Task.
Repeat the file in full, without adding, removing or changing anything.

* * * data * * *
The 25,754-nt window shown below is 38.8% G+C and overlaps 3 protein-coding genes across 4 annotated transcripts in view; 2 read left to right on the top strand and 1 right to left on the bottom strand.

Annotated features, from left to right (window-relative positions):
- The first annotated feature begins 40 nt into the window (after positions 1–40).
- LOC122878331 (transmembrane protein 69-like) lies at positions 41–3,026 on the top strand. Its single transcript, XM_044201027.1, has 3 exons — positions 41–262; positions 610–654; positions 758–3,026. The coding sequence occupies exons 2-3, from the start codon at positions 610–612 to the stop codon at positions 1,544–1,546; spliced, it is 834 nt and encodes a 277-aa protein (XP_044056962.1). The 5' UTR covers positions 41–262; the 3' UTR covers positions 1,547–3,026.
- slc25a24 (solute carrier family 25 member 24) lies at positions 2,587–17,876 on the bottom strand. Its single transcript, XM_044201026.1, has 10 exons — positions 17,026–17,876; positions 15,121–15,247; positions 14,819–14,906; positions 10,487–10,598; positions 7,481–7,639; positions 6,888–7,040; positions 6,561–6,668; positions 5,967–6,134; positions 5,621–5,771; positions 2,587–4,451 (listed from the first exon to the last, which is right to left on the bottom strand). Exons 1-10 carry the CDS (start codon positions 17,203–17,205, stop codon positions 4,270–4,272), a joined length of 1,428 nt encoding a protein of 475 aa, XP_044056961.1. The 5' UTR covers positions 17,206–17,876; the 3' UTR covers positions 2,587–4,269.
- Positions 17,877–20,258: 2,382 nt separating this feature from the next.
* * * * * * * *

The 25,754-nt window shown below is 38.8% G+C and overlaps 3 protein-coding genes across 4 annotated transcripts in view; 2 read left to right on the top strand and 1 right to left on the bottom strand.

Annotated features, from left to right (window-relative positions):
- The first annotated feature begins 40 nt into the window (after positions 1–40).
- LOC122878331 (transmembrane protein 69-like) lies at positions 41–3,026 on the top strand. Its single transcript, XM_044201027.1, has 3 exons — positions 41–262; positions 610–654; positions 758–3,026. The coding sequence occupies exons 2-3, from the start codon at positions 610–612 to the stop codon at positions 1,544–1,546; spliced, it is 834 nt and encodes a 277-aa protein (XP_044056962.1). The 5' UTR covers positions 41–262; the 3' UTR covers positions 1,547–3,026.
- slc25a24 (solute carrier family 25 member 24) lies at positions 2,587–17,876 on the bottom strand. Its single transcript, XM_044201026.1, has 10 exons — positions 17,026–17,876; positions 15,121–15,247; positions 14,819–14,906; positions 10,487–10,598; positions 7,481–7,639; positions 6,888–7,040; positions 6,561–6,668; positions 5,967–6,134; positions 5,621–5,771; positions 2,587–4,451 (listed from the first exon to the last, which is right to left on the bottom strand). Exons 1-10 carry the CDS (start codon positions 17,203–17,205, stop codon positions 4,270–4,272), a joined length of 1,428 nt encoding a protein of 475 aa, XP_044056961.1. The 5' UTR covers positions 17,206–17,876; the 3' UTR covers positions 2,587–4,269.
- Positions 17,877–20,258: 2,382 nt separating this feature from the next.